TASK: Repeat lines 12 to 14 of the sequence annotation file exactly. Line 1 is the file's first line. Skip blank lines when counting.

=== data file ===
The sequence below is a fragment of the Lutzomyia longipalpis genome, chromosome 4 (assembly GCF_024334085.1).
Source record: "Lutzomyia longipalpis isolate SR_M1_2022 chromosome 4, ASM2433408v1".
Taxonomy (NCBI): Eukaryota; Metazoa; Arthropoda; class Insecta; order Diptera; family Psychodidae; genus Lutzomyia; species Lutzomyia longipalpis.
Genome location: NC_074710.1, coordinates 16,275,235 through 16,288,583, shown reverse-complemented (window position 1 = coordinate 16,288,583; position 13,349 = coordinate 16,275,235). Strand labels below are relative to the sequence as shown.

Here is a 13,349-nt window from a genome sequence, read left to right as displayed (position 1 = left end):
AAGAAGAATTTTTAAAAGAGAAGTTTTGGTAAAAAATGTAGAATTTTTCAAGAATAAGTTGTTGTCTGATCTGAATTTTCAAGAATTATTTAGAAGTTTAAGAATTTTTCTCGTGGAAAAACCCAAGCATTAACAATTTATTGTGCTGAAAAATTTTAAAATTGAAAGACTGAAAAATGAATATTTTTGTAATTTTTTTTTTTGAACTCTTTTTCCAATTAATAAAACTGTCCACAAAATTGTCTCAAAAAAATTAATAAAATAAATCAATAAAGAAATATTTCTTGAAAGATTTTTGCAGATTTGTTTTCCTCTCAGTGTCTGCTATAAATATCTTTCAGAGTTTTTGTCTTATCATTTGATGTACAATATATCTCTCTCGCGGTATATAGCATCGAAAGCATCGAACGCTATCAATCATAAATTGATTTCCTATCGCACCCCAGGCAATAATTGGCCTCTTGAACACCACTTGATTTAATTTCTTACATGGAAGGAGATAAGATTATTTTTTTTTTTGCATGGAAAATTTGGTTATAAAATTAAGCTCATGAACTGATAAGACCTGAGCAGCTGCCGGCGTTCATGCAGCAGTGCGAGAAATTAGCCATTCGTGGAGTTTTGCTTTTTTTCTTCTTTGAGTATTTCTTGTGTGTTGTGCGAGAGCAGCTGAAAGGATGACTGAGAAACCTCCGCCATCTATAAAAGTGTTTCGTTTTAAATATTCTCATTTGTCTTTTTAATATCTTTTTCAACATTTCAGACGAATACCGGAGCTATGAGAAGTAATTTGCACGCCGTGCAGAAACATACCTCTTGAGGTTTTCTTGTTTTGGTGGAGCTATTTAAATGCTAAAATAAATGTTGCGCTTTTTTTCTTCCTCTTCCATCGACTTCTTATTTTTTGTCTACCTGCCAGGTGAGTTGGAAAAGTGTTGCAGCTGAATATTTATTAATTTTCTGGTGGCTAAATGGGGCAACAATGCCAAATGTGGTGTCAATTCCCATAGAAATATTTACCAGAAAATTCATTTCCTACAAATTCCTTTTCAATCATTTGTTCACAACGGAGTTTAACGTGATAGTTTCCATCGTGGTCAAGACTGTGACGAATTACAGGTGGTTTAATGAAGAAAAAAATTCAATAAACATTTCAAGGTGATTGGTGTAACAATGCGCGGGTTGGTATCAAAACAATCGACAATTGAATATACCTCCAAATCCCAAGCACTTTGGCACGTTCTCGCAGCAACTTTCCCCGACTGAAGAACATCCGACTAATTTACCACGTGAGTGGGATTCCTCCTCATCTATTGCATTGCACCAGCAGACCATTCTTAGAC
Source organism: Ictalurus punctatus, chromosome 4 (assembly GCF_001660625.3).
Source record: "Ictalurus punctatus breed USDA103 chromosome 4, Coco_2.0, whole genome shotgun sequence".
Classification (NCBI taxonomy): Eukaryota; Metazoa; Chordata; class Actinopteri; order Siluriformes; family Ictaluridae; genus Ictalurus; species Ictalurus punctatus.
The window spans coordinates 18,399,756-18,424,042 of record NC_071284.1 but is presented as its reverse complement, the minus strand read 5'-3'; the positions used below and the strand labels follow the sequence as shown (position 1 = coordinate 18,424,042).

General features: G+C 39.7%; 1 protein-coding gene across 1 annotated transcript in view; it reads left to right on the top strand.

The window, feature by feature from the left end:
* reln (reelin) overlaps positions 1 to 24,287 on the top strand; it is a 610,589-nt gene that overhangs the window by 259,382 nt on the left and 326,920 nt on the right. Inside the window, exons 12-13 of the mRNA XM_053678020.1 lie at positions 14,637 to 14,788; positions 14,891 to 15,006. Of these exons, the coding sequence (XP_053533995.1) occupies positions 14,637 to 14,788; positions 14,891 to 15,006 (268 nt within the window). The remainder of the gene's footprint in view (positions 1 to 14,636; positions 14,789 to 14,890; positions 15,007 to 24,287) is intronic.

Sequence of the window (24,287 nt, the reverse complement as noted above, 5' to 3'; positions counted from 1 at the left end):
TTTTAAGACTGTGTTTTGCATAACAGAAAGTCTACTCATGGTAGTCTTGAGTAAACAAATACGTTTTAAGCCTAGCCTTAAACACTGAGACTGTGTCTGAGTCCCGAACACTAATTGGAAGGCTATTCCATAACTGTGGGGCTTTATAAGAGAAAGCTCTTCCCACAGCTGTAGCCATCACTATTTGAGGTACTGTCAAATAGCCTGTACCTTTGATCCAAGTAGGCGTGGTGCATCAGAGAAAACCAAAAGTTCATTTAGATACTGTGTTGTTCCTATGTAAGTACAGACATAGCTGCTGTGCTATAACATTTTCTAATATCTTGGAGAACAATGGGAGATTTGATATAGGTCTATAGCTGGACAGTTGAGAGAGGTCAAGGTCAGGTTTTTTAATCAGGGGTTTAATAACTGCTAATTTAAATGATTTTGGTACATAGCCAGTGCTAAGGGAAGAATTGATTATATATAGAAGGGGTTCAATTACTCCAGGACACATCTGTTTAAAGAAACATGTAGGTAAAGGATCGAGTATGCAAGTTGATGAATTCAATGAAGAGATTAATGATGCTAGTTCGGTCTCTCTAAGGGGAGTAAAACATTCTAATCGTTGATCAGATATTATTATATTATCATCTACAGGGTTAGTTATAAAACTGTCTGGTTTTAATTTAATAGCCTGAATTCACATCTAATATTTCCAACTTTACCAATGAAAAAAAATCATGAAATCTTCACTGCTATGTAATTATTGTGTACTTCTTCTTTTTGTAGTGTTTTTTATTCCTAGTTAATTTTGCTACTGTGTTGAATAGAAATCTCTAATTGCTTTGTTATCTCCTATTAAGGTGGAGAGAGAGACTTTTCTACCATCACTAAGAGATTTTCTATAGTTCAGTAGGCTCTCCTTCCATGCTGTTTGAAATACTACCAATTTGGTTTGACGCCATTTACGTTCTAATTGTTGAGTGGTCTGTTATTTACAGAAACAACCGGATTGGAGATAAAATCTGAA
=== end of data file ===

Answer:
The window, feature by feature from the left end:
* reln (reelin) overlaps positions 1 to 24,287 on the top strand; it is a 610,589-nt gene that overhangs the window by 259,382 nt on the left and 326,920 nt on the right. Inside the window, exons 12-13 of the mRNA XM_053678020.1 lie at positions 14,637 to 14,788; positions 14,891 to 15,006. Of these exons, the coding sequence (XP_053533995.1) occupies positions 14,637 to 14,788; positions 14,891 to 15,006 (268 nt within the window). The remainder of the gene's footprint in view (positions 1 to 14,636; positions 14,789 to 14,890; positions 15,007 to 24,287) is intronic.

Sequence of the window (24,287 nt, the reverse complement as noted above, 5' to 3'; positions counted from 1 at the left end):